Learning about climate in class

Katie Thilthorpe works in the CAFOD Schools Team. She recently received a batch of letters and work from children in XII Apostles Primary School in Lancashire who have been exploring life in El Salvador.

Letter-to-El-Salvador
Letters to El Salvador

“After I saw your beautiful landscape I wished I could live in El Salvador but the only thing that makes me sad is the water pollution. That’s why we are raising money for your country and right now we have £500. When we raise enough we will send it to CAFOD and they will send it to you. I hope that you will have nice clean water and I hope to see you and the Sierra Madre mountains one day.” Olivia, Year 4.

Since its release in 2015 primary schools across England and Wales have been using CAFOD’s El Salvador geography photo pack, including XII Apostles Primary School in Lancashire. All the children in the school aged 7-11 have been using the resources, and in March the pupils wrote letters to the four children featured in the pack. The school kindly sent some of the letters to us and I was lucky enough to read them.

Order your free copy of the El Salvador Education Pack

The El Salvador pack, which can be ordered or downloaded online, includes a country map, information sheets, photo cards and links to brilliant online films, which bring the stories and themes from the pack to life. Find out how you could use the pack in your school

Map-of-El-Salvador
Map of El Salvador

The pack also contains a range of creative classroom activities suitable for children aged 7-11. It covers a wide range of themes from the National Curriculum such as land use, economic activity and volcanoes-a topic the children from XII Apostles Primary School learnt a lot about. Corey explained in his letter what his class did:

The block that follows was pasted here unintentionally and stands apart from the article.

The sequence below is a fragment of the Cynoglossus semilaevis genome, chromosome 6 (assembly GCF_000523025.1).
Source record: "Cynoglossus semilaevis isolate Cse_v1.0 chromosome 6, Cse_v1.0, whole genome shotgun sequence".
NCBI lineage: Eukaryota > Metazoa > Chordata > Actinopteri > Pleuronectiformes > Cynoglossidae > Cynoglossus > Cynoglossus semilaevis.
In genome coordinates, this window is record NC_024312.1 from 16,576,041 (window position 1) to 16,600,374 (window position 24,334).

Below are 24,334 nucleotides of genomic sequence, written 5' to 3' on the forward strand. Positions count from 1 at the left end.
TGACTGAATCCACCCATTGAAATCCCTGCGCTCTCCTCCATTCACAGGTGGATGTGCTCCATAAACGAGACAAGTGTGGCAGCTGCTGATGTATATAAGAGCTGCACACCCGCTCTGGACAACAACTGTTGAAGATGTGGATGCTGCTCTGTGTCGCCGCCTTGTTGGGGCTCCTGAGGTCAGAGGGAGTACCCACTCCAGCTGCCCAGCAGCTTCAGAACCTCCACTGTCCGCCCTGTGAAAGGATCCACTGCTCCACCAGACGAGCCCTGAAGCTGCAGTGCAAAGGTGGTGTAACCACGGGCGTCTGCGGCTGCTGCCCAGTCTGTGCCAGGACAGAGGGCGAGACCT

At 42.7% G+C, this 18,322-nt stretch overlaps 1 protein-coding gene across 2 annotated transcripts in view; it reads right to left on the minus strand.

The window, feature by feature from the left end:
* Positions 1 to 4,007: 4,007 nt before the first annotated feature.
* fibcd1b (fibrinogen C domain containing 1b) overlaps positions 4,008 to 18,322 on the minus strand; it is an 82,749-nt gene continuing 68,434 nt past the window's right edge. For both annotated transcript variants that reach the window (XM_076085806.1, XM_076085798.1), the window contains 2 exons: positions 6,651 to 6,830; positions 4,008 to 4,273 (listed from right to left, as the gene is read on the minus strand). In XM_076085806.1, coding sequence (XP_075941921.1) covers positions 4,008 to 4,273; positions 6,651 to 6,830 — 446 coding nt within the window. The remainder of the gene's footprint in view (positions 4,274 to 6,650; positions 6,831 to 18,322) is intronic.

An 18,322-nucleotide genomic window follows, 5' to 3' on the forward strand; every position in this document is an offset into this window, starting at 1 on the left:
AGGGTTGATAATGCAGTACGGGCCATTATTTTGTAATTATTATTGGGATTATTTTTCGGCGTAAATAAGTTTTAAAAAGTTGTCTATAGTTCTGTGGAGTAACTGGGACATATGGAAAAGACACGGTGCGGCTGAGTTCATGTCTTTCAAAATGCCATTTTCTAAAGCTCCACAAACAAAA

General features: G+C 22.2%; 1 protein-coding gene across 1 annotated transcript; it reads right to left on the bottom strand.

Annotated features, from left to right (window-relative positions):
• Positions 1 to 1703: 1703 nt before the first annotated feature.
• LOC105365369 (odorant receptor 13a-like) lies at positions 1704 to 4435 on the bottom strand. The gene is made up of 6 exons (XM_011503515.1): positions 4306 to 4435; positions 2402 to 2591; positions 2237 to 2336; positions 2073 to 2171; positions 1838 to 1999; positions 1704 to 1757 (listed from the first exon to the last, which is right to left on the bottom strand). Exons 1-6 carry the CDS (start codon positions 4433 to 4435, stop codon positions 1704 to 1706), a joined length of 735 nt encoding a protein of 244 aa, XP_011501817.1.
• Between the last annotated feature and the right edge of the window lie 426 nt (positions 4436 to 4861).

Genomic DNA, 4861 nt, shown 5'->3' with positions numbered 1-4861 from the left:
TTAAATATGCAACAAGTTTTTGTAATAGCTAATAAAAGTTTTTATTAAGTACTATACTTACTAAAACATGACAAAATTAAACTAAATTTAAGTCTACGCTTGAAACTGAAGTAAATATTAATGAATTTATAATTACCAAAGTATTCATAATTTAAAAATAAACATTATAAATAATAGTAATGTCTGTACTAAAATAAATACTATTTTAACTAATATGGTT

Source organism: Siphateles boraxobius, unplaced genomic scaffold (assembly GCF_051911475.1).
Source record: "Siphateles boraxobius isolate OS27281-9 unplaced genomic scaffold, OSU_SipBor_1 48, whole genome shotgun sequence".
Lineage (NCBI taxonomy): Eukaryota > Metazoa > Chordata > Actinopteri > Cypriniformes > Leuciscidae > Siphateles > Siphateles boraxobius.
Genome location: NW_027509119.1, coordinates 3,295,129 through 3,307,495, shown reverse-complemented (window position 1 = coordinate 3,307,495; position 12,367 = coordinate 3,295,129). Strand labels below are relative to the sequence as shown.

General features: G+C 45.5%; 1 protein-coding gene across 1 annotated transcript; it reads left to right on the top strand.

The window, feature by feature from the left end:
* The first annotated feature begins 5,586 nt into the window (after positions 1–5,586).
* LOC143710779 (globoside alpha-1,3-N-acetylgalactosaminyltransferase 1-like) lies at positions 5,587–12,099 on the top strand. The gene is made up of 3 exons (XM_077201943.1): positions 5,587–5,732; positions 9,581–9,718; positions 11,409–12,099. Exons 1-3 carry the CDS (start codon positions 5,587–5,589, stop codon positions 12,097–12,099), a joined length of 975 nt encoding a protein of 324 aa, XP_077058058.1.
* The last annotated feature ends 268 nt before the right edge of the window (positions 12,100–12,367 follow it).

“We learnt about the different vocabulary of volcanoes and made a poster about it. One week later, we created clay volcanoes. After that, we left them to dry and then painted them in realistic colours. I loved inventing the volcanoes and painting them.”

The class then learnt about volcanoes in El Salvador, made a jigsaw of tectonic plates and ‘did Kung Fu moves’ to remember the way a volcano erupts-definitely something we should all try ourselves!

Watch our film about volcanoes in El Salvador:

Other pupils from XII Apostles Primary School wrote about the challenges children in El Salvador face due to climate change. The El Salvador information sheets and online film explains how families and communities in different areas are adapting to a changing climate and what CAFOD is doing to support them.

Join our climate campaign: email Nick Hurd MP today to ask him to support energy services overseas

We work alongside families in El Salvador to find different ways to deal with these changes. We support communities during natural disasters like earthquakes and floods by providing equipment and teach them how to use this equipment so they can help themselves in an emergency.

The El Salvador pack also links well to Catholic Social Teaching and is an excellent resource for RE lessons, especially if you are teaching the Universal Church units from the Come and See RE programme. One of the principles that the children at XII Apostles schools focused on was that of solidarity. Sanchia wrote:

“We realised that you have lots of water pollution and some of you have to live near factories and they are putting chemicals in the river and you have to walk for a while just for water, which is a pain so we will pray for you so that your water will get better.”

Find out how you can use the El Salvador pack in RE lessons this term.

Reading the fantastic letters by the pupils XII Apostles really made me smile. They clearly enjoyed learning about El Salvador and CAFOD’s work in the country. It’s also great to know about the different ways schools are using the Geography pack and I expect it will continue to be a popular, engaging resource for many teachers.

The El Salvador Education Pack for Key Stage Two was awarded a Silver Geography Association Publishers’ Award in 2015. It was produced following the release of a new National Curriculum in 2014.

One thought on “Learning about climate in class”

Leave a Reply

Your e-mail address will not be published. Required fields are marked *